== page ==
“I would say that the first several years that I was prosecuting, I may have seen one or two instances that they would recommend a competency evaluation. Now it’s a common thing,” he said. “It doesn’t surprise me anymore when they raise the issue of competency.”

Paula Mattis, director of Medical and Forensic Services for the Department of Corrections, said the situation involving the Plymouth crash is symptomatic of a larger problem. Since 2016, her records show there’s been a 41% increase in the rates of competency evaluations ordered by judges.

“They’re going up nationally, not just in New Hampshire,” Mattis said. “I don’t know why. We need to dig into this data and understand why.”

Mattis has the funding for 3.8 full-time equivalent evaluators, and two administrative positions to support their work. However, she can’t find people to fill the positions, so her office has to make do with two evaluators and one administrative staffer, the same amount it had before the number of referrals started to climb.

They simply have too many orders, and not enough evaluators to perform them, Mattis explained. So, they have to triage their workload by prioritizing evaluations for people who are currently incarcerated, and hope judges will grant extensions for orders involving people who are not experiencing pretrial confinement. Such a request was given for Link’s case, but the judge denied it.

Forensic evaluations, during which trained psychologists or psychiatrists determine whether a person is fit enough to stand trial, include a meeting with the person accused, which can occur either in-person or via video conference, a review of medical records, and some testing for cognitive function. The evaluations can be requested for serious charges, or for simple misdemeanors such as shoplifting.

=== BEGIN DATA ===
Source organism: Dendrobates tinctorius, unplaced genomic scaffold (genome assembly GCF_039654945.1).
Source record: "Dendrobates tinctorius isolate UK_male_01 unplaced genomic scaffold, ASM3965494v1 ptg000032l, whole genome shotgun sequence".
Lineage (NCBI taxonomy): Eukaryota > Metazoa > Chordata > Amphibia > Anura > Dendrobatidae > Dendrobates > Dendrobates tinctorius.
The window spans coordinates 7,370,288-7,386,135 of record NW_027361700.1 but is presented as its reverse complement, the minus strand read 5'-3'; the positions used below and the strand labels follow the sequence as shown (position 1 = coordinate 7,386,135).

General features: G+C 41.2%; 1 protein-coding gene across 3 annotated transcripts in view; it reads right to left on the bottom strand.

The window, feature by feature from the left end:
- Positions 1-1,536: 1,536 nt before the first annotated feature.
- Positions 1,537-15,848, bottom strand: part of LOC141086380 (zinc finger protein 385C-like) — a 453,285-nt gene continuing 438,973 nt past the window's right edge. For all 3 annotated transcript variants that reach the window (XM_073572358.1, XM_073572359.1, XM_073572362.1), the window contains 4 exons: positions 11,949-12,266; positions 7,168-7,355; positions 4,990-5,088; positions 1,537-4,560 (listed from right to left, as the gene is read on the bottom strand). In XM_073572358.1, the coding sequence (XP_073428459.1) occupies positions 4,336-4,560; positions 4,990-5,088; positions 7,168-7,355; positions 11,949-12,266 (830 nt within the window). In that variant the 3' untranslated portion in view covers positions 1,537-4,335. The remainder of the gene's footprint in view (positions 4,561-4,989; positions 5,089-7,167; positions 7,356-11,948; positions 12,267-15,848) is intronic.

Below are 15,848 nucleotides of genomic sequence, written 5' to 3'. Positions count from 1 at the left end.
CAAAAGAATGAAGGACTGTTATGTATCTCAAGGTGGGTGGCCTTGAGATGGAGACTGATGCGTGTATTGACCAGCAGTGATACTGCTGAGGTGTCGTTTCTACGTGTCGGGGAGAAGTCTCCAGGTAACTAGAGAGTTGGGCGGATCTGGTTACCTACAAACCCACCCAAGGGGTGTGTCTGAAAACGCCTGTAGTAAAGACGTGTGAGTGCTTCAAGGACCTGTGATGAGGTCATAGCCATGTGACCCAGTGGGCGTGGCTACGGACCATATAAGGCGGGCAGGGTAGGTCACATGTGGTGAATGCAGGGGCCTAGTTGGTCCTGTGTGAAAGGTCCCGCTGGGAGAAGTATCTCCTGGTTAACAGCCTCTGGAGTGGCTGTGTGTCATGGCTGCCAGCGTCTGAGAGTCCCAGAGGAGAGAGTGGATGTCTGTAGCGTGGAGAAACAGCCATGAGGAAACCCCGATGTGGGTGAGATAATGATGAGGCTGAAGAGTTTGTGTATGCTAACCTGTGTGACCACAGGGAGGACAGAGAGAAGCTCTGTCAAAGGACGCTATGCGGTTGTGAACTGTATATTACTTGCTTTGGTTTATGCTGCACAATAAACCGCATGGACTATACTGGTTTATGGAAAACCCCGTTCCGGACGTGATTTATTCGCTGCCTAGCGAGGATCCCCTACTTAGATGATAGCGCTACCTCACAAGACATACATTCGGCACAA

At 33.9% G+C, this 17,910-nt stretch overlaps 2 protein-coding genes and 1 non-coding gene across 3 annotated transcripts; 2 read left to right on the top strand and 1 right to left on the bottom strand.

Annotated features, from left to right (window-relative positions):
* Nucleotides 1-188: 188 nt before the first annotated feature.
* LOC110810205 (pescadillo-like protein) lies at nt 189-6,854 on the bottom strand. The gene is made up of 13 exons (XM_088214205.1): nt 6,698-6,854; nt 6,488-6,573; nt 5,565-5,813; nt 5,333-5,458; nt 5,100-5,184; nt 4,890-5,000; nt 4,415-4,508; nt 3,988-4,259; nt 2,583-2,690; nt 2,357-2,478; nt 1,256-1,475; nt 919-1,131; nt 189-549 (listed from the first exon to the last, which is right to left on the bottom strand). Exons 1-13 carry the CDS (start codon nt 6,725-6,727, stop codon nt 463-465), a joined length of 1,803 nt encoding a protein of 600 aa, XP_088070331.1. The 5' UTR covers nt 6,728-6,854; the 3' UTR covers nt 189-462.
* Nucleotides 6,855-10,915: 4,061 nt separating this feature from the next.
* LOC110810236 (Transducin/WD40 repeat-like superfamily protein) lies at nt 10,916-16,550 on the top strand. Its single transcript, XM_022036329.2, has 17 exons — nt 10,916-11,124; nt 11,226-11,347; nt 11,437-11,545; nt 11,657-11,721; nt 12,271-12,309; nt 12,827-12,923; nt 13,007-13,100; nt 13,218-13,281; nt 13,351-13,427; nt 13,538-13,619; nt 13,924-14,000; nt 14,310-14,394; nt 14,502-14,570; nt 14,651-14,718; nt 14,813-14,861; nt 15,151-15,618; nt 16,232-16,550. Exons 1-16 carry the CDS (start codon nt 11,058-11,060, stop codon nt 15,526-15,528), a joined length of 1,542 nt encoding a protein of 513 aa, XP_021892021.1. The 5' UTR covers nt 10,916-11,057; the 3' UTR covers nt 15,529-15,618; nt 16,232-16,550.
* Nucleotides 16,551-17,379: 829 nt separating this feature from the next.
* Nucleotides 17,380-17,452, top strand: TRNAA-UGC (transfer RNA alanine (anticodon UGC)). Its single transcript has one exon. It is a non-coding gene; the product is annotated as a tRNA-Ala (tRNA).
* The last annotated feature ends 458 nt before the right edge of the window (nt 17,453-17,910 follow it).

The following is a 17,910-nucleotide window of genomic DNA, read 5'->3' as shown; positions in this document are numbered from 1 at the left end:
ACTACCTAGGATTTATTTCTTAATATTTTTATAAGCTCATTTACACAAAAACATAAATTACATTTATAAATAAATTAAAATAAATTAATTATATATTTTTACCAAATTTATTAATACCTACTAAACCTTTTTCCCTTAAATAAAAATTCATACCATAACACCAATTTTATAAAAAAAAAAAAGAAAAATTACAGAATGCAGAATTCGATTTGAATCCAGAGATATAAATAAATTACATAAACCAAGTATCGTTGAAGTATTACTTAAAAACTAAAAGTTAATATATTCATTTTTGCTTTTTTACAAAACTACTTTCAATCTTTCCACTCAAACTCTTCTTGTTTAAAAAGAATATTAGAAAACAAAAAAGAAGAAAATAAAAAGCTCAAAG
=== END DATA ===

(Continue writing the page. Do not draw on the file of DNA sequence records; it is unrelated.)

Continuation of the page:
Mattis said the backlog is no secret. “We’ve been dealing with it for a long time,” she said, and her office tries to notify all parties involved when they think it’s unlikely they’ll be able to meet a deadline.

Mental health professionals are in high demand generally, and the people Mattis needs to fill her positions are particularly hard to find. They need to have a doctorate degree, as well as an internship in this specific field, in order to be qualified.

“This is very highly trained,” Mattis said. “You don’t have forensic psychologists walking the streets of Concord or Manchester looking for jobs. They are in high demand right right now.”

These articles are being shared by partners in The Granite State News Collaborative. For more information visit